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BACKGROUND: Child and family social workers in the UK work closely with other agencies including schools and the police, and typically they are based in local authority offices. This study will evaluate the effectiveness of placing social workers in schools (SWIS) on the need for social care interventions. SWIS was piloted in three local authorities in 2018-2020, and findings from a feasibility study of the pilots suggests SWIS may operate through three key pathways: (1) by enhancing schools' response to safeguarding issues, (2) through increased collaboration between social workers, school staff, and parents, and (3) by improving relationships between social workers and young people. METHODS: The study is a two-arm pragmatic cluster randomised controlled trial building on three feasibility studies which found SWIS to be promising. Social workers will work within secondary schools across local authorities in England. 280 mainstream secondary schools will be randomly allocated with a 1:1 ratio to SWIS or a comparison arm, which will be schools that continue as normal, without a social worker. The primary outcome will be the rate of Child Protection (Section 47) enquiries. Secondary outcomes will comprise rate of referrals to children's social care, rate of Child in Need (Section 17) assessments, days spent in care, and educational attendance and attainment. The study also includes an economic evaluation, and an implementation and process evaluation. Social care outcomes will be measured in July 2022, and educational outcomes will be measured in July 2023. Days in care will be measured at both time points. DISCUSSION: Findings will explore the effectiveness and cost-effectiveness of SWIS on the need for social care interventions. A final report will be published in January 2024. TRIAL REGISTRATION: The study was registered retrospectively with the International Standard Randomised Controlled Trial Number registry on 13.11.2020 (ISRCTN90922032).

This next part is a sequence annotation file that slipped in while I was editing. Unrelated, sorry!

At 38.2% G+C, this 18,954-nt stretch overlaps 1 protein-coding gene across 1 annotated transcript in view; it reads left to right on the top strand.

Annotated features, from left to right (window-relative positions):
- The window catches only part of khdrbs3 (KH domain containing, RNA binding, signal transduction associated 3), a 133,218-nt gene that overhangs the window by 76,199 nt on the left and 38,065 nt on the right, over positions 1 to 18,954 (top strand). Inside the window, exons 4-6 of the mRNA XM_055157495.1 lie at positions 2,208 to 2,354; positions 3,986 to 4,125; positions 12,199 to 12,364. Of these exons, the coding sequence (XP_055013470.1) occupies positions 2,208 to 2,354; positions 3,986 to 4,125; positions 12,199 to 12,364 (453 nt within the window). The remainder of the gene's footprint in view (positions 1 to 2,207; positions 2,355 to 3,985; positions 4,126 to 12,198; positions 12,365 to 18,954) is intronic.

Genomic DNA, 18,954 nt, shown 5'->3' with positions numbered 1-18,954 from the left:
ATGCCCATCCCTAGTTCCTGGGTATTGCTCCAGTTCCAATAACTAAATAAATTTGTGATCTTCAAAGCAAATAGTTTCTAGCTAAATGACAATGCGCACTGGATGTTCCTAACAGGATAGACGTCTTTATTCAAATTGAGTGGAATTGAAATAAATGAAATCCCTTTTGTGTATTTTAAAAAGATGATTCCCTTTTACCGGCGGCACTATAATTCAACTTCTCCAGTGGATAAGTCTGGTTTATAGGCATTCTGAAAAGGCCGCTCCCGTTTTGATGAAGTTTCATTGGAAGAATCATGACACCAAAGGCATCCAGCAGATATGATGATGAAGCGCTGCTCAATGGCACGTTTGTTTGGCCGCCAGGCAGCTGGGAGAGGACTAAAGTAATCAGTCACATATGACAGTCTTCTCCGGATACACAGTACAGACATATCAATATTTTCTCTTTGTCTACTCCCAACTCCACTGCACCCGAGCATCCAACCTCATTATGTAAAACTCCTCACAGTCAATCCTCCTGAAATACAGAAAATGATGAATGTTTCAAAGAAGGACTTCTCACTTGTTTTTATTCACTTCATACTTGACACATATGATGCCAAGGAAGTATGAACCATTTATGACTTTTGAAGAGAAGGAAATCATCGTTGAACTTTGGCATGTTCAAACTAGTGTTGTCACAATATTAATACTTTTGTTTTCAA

Original publication




Journal article


PLoS One

Publication Date